While most muscle soreness is easily self-remedied and cured in a few days, there are occasions when it is necessary to consult a physician. See a doctor if the muscle soreness lasts more than a week. If severe pain is associated with the muscle, or the pain gets worse with exercise, consult a doctor.

It is also necessary to see a medical physician if the muscle exhibits redness, swelling, or is warm to the touch. Muscle soreness that is accompanied by difficulty breathing or dizziness is an immediate concern, and a doctor should be contacted.

Treatment & Therapy

If a person experiences muscle soreness, it is suggested to use ice initially to reduce the swelling within the muscle. Ice can be coupled with a nonsteroidal anti-inflammatory drug, such as Tylenol®, Aspirin, or Aleve® to help reduce the swelling, as well as give the sufferer some immediate relief from pain.

While heat feels good at first, it is recommended that heat is applied after the initial round of ice. Heat helps stimulate blood flow to the area which promotes healing. The heat can be applied via a heating pad, hot bath, or by spending some time in a sauna. Massage therapy and stretching have also been reported to help with muscle soreness following the workout.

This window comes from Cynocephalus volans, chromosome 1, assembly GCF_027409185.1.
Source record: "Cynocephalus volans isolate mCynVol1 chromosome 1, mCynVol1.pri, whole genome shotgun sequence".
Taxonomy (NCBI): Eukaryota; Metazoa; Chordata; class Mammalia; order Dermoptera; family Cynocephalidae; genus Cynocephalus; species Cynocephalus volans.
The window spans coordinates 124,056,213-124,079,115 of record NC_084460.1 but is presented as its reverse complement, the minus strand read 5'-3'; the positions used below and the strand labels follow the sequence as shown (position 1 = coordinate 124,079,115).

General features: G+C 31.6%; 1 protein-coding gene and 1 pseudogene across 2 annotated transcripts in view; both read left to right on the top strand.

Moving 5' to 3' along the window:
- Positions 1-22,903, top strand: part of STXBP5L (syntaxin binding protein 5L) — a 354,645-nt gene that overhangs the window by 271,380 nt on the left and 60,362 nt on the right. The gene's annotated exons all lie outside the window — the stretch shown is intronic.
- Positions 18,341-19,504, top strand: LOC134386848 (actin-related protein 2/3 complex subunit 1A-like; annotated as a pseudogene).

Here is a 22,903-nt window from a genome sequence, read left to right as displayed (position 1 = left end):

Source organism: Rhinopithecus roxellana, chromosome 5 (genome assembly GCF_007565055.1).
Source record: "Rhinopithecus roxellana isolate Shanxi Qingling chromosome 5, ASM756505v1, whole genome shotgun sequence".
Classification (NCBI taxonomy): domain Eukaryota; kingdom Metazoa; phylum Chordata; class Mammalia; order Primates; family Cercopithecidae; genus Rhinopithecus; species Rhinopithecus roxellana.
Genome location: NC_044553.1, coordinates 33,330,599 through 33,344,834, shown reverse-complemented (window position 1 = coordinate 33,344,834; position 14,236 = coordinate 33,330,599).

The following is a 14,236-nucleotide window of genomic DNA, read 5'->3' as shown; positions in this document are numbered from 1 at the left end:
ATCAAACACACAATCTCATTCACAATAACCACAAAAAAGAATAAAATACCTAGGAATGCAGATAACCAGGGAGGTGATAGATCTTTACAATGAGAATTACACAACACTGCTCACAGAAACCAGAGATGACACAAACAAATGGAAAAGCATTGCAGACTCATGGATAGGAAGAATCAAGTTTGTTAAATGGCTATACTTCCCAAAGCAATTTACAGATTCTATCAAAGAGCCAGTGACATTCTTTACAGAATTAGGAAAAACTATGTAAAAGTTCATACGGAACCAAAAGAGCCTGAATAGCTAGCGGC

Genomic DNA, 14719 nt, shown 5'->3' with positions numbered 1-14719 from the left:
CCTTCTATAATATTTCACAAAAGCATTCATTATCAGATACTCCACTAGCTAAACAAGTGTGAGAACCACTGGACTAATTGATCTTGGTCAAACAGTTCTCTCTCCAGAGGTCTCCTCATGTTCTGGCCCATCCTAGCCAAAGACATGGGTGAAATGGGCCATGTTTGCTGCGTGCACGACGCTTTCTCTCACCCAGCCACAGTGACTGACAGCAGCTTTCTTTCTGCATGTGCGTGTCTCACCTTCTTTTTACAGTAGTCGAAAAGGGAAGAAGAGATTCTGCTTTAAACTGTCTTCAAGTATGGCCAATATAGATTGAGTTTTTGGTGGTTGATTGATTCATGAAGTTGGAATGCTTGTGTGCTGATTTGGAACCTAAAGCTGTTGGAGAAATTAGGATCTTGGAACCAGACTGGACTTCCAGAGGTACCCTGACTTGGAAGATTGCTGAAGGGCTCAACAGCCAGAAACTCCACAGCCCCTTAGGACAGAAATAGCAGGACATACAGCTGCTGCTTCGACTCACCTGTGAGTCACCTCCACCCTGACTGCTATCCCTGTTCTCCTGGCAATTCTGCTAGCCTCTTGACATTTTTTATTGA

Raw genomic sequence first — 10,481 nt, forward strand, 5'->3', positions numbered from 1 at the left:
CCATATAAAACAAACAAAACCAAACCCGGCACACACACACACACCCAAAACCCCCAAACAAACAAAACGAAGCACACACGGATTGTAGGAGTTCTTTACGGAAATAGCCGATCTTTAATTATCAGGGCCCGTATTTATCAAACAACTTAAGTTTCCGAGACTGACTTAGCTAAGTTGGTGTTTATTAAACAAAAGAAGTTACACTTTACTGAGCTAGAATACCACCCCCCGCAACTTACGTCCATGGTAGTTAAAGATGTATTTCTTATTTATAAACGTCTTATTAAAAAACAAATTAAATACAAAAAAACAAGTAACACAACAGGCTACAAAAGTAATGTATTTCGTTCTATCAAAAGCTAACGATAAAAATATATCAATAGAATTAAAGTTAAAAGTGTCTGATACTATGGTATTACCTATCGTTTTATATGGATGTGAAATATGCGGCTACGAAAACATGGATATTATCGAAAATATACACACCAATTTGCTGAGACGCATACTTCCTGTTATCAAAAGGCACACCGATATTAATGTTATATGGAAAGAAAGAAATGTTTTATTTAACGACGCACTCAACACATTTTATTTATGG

While there are some indications that icy baths work to diminish the effects of muscle soreness, attempted experiments to prove this have yielded mixed results, and are inconclusive. Most importantly, rest is recommended to treat muscle soreness. Taking a few days off from the strenuous activity will dramatically improve the soreness and give the muscles time to heal. Typically, muscle soreness will completely go away about four days following the workout.

Prevention & Prophylaxis

There is no real way to prevent muscle soreness completely, but there are ways to mitigate the soreness. As stated before, everyone who participates in strenuous physical activity will experience muscle soreness at one time or another, regardless of if they are an experienced body builder or a new comer to the gym.

Because muscle soreness is caused by a strenuous activity, or by performing an unfamiliar activity, one can lessen muscle soreness by gradually increasing the overall level and difficulty of the physical activity. Also, medical grade compression clothing, such as pants, socks, or sleeves can be helpful in reducing muscle soreness post workout. The theory behind compression clothing is that it helps reduce the isolation of individual muscles, thus reducing the amount of microscopic tears inflicted.

With the reduction of tears, there is less swelling from the body’s effort to repair the muscle. The muscle is then left feeling less sore post workout. Another way to reduce the effects of muscle soreness is to make sure post workout the muscle is receiving the proper nutrients. It is estimated that there is about a two hour window when the body has a chance to absorb valuable proteins to help repair damaged muscles.

It is also very important to stay hydrated because muscle cells rely on plenty of water to repair themselves. Contrary to popular belief, it has been proven repeatedly that static stretching before a workout does not prevent muscle soreness.